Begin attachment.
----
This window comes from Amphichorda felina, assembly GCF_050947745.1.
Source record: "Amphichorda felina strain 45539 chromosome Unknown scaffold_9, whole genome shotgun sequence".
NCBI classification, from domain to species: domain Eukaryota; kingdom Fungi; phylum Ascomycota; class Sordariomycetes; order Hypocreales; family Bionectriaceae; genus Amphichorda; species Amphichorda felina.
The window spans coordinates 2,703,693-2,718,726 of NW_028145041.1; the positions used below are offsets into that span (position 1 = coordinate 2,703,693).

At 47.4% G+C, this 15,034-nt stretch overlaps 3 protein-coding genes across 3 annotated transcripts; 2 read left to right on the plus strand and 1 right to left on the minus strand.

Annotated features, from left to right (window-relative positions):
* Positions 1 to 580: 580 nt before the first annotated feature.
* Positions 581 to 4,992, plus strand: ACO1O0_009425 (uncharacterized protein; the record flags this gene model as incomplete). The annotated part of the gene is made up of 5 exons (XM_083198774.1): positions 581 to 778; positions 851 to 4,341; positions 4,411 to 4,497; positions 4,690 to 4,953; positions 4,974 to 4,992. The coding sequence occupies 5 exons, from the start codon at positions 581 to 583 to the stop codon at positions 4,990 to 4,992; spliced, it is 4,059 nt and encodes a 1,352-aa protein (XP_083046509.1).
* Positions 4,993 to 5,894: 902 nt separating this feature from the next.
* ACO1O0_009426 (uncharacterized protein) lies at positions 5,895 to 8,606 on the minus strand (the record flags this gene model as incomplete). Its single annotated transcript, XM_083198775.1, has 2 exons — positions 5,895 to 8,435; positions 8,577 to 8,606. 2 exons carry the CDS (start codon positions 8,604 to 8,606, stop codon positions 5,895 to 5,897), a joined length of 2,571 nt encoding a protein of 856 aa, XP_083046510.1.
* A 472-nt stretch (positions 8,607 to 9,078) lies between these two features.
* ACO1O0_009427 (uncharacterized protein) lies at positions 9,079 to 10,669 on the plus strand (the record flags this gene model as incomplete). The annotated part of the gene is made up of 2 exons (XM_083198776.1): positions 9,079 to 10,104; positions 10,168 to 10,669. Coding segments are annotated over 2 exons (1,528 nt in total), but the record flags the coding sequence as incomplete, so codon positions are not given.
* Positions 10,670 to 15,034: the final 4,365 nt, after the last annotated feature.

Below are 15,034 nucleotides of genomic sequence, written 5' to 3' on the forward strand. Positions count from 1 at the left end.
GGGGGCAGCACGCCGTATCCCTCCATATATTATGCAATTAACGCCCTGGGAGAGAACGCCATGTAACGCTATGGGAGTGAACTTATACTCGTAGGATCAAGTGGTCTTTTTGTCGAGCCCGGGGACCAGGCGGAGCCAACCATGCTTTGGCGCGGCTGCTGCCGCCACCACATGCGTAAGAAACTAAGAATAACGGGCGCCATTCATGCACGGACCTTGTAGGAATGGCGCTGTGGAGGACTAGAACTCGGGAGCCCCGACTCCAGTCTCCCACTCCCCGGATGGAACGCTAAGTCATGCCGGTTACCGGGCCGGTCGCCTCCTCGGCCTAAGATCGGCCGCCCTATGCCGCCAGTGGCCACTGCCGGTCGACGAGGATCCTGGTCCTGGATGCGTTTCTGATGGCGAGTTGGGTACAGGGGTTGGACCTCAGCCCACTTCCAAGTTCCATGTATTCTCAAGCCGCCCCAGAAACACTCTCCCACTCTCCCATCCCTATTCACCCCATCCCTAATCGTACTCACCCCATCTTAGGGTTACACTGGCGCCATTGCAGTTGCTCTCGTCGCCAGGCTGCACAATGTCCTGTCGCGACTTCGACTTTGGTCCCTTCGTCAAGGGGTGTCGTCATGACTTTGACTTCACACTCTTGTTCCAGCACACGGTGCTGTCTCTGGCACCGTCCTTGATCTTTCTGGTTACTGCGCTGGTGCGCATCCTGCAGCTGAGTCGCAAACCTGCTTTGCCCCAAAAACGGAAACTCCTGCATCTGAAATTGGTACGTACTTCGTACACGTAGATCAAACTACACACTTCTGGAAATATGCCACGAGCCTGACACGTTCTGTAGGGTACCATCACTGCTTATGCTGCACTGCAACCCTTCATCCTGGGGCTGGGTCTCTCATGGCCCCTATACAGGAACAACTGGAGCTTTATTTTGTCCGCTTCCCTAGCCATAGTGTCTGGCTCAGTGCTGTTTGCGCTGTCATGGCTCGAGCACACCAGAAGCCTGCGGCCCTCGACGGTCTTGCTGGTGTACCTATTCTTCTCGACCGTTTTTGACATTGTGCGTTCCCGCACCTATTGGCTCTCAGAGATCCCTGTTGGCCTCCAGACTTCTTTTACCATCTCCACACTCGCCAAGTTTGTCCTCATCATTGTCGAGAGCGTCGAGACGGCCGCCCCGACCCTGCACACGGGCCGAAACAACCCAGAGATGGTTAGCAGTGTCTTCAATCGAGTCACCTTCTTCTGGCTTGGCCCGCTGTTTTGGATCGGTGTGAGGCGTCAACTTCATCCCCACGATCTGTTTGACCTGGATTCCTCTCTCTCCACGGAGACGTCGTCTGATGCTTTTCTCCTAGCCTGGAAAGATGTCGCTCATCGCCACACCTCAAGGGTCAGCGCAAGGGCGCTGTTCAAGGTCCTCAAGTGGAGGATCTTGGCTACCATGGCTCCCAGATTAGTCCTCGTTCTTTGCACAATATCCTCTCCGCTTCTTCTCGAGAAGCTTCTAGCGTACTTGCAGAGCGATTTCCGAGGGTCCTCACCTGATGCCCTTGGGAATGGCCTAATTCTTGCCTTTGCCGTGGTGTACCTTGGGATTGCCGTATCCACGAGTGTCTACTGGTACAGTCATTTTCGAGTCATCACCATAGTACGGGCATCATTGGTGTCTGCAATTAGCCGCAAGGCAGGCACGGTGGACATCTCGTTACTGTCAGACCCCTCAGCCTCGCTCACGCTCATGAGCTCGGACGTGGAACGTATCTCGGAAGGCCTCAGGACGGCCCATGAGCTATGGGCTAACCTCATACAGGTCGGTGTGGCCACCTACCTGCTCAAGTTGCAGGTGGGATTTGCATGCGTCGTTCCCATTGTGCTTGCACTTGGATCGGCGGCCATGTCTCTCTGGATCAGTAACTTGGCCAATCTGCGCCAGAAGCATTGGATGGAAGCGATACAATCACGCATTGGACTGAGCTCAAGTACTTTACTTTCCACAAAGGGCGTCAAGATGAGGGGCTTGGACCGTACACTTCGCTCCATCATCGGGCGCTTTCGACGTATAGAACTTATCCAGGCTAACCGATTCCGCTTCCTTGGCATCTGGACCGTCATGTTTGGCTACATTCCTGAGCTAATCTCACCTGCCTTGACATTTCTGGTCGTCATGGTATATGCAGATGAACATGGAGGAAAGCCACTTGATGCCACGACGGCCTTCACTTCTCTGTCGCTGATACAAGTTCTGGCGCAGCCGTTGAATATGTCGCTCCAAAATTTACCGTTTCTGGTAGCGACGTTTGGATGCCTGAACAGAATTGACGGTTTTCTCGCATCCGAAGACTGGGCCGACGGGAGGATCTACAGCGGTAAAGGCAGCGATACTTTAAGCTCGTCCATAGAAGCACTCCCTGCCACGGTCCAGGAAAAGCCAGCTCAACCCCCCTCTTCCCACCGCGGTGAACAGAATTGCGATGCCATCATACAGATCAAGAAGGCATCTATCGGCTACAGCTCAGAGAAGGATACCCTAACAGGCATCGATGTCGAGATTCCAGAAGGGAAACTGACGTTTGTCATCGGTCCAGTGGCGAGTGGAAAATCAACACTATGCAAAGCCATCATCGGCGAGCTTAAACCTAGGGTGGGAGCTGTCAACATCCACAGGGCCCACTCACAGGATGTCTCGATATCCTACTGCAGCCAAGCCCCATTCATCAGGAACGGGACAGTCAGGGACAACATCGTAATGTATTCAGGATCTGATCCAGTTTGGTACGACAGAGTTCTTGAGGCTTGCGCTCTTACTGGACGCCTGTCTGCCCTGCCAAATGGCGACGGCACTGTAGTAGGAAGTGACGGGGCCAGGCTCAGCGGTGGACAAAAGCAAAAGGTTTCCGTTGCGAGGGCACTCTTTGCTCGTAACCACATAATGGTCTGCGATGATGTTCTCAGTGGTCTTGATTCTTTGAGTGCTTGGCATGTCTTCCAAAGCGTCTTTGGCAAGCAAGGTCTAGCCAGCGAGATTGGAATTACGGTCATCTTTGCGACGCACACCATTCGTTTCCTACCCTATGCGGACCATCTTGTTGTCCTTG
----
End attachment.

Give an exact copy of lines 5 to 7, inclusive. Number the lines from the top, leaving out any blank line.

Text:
At 47.4% G+C, this 15,034-nt stretch overlaps 3 protein-coding genes across 3 annotated transcripts; 2 read left to right on the plus strand and 1 right to left on the minus strand.

Annotated features, from left to right (window-relative positions):
* Positions 1 to 580: 580 nt before the first annotated feature.